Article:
Publisher: Perennial; First Edition edition (September 1994)
“So why am I telling you that these stories are true? First of all they’re not really true. They are the vision of one individual looking at the lives of his family and his entire tribe, so these stories are necessarily biased, incomplete, exaggerated, deluded, and often just plain wrong. But in trying to make them true and real, I am writing what might be called reservation realism.”–Sherman Alexie
So what is reservation realism? Through the course of these twenty-four interconnected short stories you learn of life on the Spokane Indian Reservation and of the many Native Americans who call it home. Victor Joseph and his family and friends, like Thomas Builds-the-Fire are the narrative centers. The stories of the modern Indians are not very hopeful, and are drenched in alcoholism and all kinds of abuse. Despite these characters being the victims of circumstance, Sherman Alexie makes these stories easier to handle with humor and unforgettable characters.
I’m usually a person who tries to block out reality and search for “happily ever afters,” but despite that I still loved this book. Alexie’s humorous voice and beautiful prose made this collection so dear to my heart. The characters in this book are searching for their different versions of happy and some might never get it, but that’s not stopping them from trying.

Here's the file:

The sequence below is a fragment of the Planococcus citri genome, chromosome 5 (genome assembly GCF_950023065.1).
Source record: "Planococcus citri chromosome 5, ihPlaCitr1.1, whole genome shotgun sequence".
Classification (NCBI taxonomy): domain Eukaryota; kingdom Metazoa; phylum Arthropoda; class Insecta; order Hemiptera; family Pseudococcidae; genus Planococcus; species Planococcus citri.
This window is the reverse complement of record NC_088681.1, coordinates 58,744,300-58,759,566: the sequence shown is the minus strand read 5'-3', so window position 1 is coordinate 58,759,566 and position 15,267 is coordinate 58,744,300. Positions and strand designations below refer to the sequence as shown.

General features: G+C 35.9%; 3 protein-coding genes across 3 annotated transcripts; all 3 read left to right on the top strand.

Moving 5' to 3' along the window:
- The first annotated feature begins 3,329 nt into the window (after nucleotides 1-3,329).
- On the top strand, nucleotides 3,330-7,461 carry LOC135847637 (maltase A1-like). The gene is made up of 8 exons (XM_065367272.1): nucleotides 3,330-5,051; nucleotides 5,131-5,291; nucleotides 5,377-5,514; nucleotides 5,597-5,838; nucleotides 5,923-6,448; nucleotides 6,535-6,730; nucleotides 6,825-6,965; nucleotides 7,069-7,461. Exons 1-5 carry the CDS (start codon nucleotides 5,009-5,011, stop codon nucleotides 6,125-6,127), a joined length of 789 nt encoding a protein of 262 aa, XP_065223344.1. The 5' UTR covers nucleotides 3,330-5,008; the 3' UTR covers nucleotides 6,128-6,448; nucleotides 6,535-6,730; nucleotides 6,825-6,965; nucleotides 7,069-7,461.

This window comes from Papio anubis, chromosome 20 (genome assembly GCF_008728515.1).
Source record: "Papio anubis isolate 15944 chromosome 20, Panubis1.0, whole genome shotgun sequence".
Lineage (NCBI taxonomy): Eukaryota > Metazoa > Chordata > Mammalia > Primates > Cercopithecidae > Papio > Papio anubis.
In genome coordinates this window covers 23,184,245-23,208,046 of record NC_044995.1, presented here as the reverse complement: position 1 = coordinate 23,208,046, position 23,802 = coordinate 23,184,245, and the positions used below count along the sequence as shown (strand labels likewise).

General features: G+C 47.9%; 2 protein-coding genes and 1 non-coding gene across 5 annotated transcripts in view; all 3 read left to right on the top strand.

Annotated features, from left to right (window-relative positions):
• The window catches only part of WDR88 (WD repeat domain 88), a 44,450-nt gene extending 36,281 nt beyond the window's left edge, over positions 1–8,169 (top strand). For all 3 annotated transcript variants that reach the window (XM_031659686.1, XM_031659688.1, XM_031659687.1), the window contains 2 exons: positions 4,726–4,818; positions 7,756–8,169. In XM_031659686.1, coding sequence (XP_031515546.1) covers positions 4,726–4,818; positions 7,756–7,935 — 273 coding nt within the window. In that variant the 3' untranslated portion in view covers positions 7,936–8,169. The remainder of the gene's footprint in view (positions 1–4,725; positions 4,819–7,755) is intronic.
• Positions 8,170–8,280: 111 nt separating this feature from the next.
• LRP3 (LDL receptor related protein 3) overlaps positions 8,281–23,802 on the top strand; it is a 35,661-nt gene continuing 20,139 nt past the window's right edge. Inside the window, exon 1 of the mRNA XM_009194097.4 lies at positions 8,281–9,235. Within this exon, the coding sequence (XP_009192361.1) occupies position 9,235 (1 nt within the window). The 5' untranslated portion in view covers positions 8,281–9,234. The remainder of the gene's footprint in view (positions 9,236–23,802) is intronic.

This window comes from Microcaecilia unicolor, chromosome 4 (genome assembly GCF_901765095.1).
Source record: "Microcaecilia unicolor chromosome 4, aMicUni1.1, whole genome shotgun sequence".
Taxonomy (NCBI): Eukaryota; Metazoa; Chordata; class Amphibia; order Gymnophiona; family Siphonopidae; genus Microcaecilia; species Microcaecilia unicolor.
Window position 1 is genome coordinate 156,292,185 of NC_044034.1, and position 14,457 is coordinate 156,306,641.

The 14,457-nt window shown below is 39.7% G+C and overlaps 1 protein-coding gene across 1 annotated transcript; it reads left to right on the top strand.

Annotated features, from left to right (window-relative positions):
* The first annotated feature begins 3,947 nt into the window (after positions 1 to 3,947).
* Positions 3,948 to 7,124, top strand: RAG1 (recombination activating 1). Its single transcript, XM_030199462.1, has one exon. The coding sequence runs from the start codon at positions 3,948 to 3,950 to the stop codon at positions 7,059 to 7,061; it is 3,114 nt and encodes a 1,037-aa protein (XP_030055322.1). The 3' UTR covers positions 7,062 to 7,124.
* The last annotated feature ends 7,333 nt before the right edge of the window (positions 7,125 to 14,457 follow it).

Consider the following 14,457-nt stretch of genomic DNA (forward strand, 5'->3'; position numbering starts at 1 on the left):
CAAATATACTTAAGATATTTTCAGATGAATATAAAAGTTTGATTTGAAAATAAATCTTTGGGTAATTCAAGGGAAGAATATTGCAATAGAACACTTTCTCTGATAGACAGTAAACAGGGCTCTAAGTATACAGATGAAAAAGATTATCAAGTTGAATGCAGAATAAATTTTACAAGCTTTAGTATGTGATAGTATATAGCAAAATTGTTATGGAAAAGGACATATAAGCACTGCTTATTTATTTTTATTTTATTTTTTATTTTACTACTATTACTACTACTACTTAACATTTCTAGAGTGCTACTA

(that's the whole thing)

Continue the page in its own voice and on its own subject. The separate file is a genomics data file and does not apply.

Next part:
One of my favorites from this book is the title story where Victor returns to the reservation from living in Seattle with his white girlfriend.
“ In Seattle, I broke lamps. She and I would argue and I’d break a lamp, just pick it up and throw it down. At first she’d buy replacement lamps, expensive and beautiful. But after a while she’d buy lamps from Goodwill or garage sales. Then she just gave up the idea entirely and we’d argue in the dark.
“You’re just like your brother,” she’d yell. “Drunk all the time and stupid.”
“My brother don’t drink that much.”
She and I never tried to hurt each other physically. I did love her, after all, and she loved me. But those arguments were just as damaging as a fist. Words can be like that, you know? Whenever I get into arguments now, I remember her and I also remember Muhammad Ali. He knew the power of his words, too. Even though he only had an IQ of 80 or so, Ali was a genius. And she was a genius, too. She knew exactly what to say to cause me the most pain.
But don’t get me wrong. I walked through that relationship with an executioner’s hood. Or more appropriately, with war paint and sharp arrows.”
The Lone Ranger and Tonto Fistfight in Heaven is poetic and real. It’s the perfect Sherman Alexie book to start with, because once you read this one, you’ll want to read more.
On a side note, the 1998 movie Smoke Signals is based of “This is What it Means to say Phoenix, Arizona,” a short story from this book. It involves my favorite,Thomas-Builds-the-Fire.